afrol News, 13 June - The Mauritanian government blames the European Union for its failure to meet economic goals in 2001. The sizable late payment of € 86 million, (US$ 77 million) for EU fishing rights, which contributes about 8 percent of Mauritania's GDP, resulted in a 2001 fiscal deficit of 5.6 percent of GDP.
In its 'Memorandum of Economic and Financial Policies of the Government of Mauritania for 2002' - recently made public by the International Monetary Fund - Mauritania laments a number of deviations from its original economic targets, which had been elaborated together with the IMF and may be conditions for further IMF support.
However, "the delayed receipt of the financial compensation for 2001 under the fishing agreement with the EU explains almost all deviations," says the Memorandum, written by Sid El Moctar Ould Nagi, Governor of the Central Bank of Mauritania.
The EU's 2001 fisheries payment did not arrive until early 2002, messing up Mauritania's 2001 budget. The delay "resulted in a fiscal deficit of 5.6 percent of GDP as well as a current account deficit (including official transfers) of 4.6 percent of GDP, as compared, respectively, to the program targets of a surplus of 1.9 percent of GDP and a deficit of 1.2 percent of GDP."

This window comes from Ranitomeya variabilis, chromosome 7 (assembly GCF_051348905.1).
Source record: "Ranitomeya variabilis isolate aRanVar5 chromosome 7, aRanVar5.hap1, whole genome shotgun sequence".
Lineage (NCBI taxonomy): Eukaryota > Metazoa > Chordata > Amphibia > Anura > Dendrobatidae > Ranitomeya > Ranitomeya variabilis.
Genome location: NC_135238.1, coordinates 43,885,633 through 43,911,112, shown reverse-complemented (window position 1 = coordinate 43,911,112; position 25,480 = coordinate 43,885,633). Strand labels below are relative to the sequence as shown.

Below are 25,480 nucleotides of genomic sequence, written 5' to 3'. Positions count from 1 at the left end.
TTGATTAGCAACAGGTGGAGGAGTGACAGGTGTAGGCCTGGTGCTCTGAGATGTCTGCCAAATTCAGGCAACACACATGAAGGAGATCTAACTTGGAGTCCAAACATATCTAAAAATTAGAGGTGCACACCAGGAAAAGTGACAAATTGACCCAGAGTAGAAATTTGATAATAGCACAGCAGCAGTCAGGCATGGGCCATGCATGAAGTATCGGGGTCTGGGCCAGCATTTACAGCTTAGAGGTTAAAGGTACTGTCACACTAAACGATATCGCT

Economic growth in 2001 had still been respectable although "less robust than initially projected." The growth rate was revised downward from 5.2 percent in the program to 4.6 percent. The 2002 prognosis was more optimistic, as "a growth rate of 5.1 percent would be achievable," Ould Nagi assessed. Also the number households affected by "income poverty" had been reduced from 50.5 percent in 1996 to 46.3 percent in 2000.
The prospects for 2002 will again depend on the EU's payment for its substantial fisheries in Mauritanian waters. "Given that the two annual payments (for 2001 and 2002) under the fishing agreement are being received in 2002, the current account balance will turn into a surplus of 3.8 percent of GDP, and official reserves are expected to rise to the equivalent of eight months of imports."
The EU-Mauritanian fisheries agreement is heavily disputed, seen by environmentalists as leading to significant overfishing in north-west African waters. It is also said to deprive Mauritanian fishing communities of their livelihood. Neighbouring Senegal so far has refused to renew a parallel agreement with the EU over payment and environmental differences.